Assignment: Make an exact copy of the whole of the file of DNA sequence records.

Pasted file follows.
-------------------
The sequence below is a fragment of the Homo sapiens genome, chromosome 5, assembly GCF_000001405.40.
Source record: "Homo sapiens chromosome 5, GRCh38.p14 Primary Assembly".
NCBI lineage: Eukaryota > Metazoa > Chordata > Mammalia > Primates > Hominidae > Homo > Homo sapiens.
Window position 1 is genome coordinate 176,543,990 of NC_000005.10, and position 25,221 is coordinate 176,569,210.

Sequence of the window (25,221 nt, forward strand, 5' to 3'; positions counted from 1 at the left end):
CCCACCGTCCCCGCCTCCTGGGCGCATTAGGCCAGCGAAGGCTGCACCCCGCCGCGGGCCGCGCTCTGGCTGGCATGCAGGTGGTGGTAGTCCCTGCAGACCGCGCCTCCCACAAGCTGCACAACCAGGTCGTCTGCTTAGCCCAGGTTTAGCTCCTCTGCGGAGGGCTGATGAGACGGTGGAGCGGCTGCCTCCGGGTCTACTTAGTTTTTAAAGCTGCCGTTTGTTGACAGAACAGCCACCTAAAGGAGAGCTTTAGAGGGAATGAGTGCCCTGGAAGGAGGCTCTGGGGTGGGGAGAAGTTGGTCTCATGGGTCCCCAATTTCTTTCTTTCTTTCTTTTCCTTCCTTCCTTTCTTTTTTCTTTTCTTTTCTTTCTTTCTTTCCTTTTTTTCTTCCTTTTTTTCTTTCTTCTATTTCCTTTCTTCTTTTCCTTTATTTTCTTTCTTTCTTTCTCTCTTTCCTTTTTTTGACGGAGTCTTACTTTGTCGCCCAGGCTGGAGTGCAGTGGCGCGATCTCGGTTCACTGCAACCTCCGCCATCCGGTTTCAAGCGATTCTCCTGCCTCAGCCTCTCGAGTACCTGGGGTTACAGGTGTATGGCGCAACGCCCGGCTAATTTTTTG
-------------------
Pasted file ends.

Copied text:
The sequence below is a fragment of the Homo sapiens genome, chromosome 5, assembly GCF_000001405.40.
Source record: "Homo sapiens chromosome 5, GRCh38.p14 Primary Assembly".
NCBI lineage: Eukaryota > Metazoa > Chordata > Mammalia > Primates > Hominidae > Homo > Homo sapiens.
Window position 1 is genome coordinate 176,543,990 of NC_000005.10, and position 25,221 is coordinate 176,569,210.

Sequence of the window (25,221 nt, forward strand, 5' to 3'; positions counted from 1 at the left end):
CCCACCGTCCCCGCCTCCTGGGCGCATTAGGCCAGCGAAGGCTGCACCCCGCCGCGGGCCGCGCTCTGGCTGGCATGCAGGTGGTGGTAGTCCCTGCAGACCGCGCCTCCCACAAGCTGCACAACCAGGTCGTCTGCTTAGCCCAGGTTTAGCTCCTCTGCGGAGGGCTGATGAGACGGTGGAGCGGCTGCCTCCGGGTCTACTTAGTTTTTAAAGCTGCCGTTTGTTGACAGAACAGCCACCTAAAGGAGAGCTTTAGAGGGAATGAGTGCCCTGGAAGGAGGCTCTGGGGTGGGGAGAAGTTGGTCTCATGGGTCCCCAATTTCTTTCTTTCTTTCTTTTCCTTCCTTCCTTTCTTTTTTCTTTTCTTTTCTTTCTTTCTTTCCTTTTTTTCTTCCTTTTTTTCTTTCTTCTATTTCCTTTCTTCTTTTCCTTTATTTTCTTTCTTTCTTTCTCTCTTTCCTTTTTTTGACGGAGTCTTACTTTGTCGCCCAGGCTGGAGTGCAGTGGCGCGATCTCGGTTCACTGCAACCTCCGCCATCCGGTTTCAAGCGATTCTCCTGCCTCAGCCTCTCGAGTACCTGGGGTTACAGGTGTATGGCGCAACGCCCGGCTAATTTTTTG